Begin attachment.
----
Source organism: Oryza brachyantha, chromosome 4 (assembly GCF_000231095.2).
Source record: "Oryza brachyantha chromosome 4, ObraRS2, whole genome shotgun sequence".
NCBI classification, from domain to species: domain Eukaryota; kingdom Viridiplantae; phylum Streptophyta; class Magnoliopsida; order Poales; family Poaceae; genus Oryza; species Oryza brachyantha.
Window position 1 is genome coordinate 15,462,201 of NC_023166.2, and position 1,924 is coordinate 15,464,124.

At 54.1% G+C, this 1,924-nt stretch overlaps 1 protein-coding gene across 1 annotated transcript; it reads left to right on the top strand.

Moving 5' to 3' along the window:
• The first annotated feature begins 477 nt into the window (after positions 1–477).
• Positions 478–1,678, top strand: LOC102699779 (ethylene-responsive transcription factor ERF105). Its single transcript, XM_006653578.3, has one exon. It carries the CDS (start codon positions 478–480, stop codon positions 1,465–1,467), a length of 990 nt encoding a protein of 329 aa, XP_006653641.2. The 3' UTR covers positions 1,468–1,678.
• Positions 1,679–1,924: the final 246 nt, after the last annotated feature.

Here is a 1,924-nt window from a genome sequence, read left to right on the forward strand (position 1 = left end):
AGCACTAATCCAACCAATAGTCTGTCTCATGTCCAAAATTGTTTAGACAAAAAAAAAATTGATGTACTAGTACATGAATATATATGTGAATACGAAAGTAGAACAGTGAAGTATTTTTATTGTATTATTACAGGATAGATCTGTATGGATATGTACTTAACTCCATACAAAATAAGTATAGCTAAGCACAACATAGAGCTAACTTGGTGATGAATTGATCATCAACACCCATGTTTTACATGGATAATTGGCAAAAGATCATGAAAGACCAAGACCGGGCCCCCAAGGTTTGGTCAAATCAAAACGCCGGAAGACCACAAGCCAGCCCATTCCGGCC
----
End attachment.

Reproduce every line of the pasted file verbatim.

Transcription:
Source organism: Oryza brachyantha, chromosome 4 (assembly GCF_000231095.2).
Source record: "Oryza brachyantha chromosome 4, ObraRS2, whole genome shotgun sequence".
NCBI classification, from domain to species: domain Eukaryota; kingdom Viridiplantae; phylum Streptophyta; class Magnoliopsida; order Poales; family Poaceae; genus Oryza; species Oryza brachyantha.
Window position 1 is genome coordinate 15,462,201 of NC_023166.2, and position 1,924 is coordinate 15,464,124.

At 54.1% G+C, this 1,924-nt stretch overlaps 1 protein-coding gene across 1 annotated transcript; it reads left to right on the top strand.

Moving 5' to 3' along the window:
• The first annotated feature begins 477 nt into the window (after positions 1–477).
• Positions 478–1,678, top strand: LOC102699779 (ethylene-responsive transcription factor ERF105). Its single transcript, XM_006653578.3, has one exon. It carries the CDS (start codon positions 478–480, stop codon positions 1,465–1,467), a length of 990 nt encoding a protein of 329 aa, XP_006653641.2. The 3' UTR covers positions 1,468–1,678.
• Positions 1,679–1,924: the final 246 nt, after the last annotated feature.

Here is a 1,924-nt window from a genome sequence, read left to right on the forward strand (position 1 = left end):
AGCACTAATCCAACCAATAGTCTGTCTCATGTCCAAAATTGTTTAGACAAAAAAAAAATTGATGTACTAGTACATGAATATATATGTGAATACGAAAGTAGAACAGTGAAGTATTTTTATTGTATTATTACAGGATAGATCTGTATGGATATGTACTTAACTCCATACAAAATAAGTATAGCTAAGCACAACATAGAGCTAACTTGGTGATGAATTGATCATCAACACCCATGTTTTACATGGATAATTGGCAAAAGATCATGAAAGACCAAGACCGGGCCCCCAAGGTTTGGTCAAATCAAAACGCCGGAAGACCACAAGCCAGCCCATTCCGGCC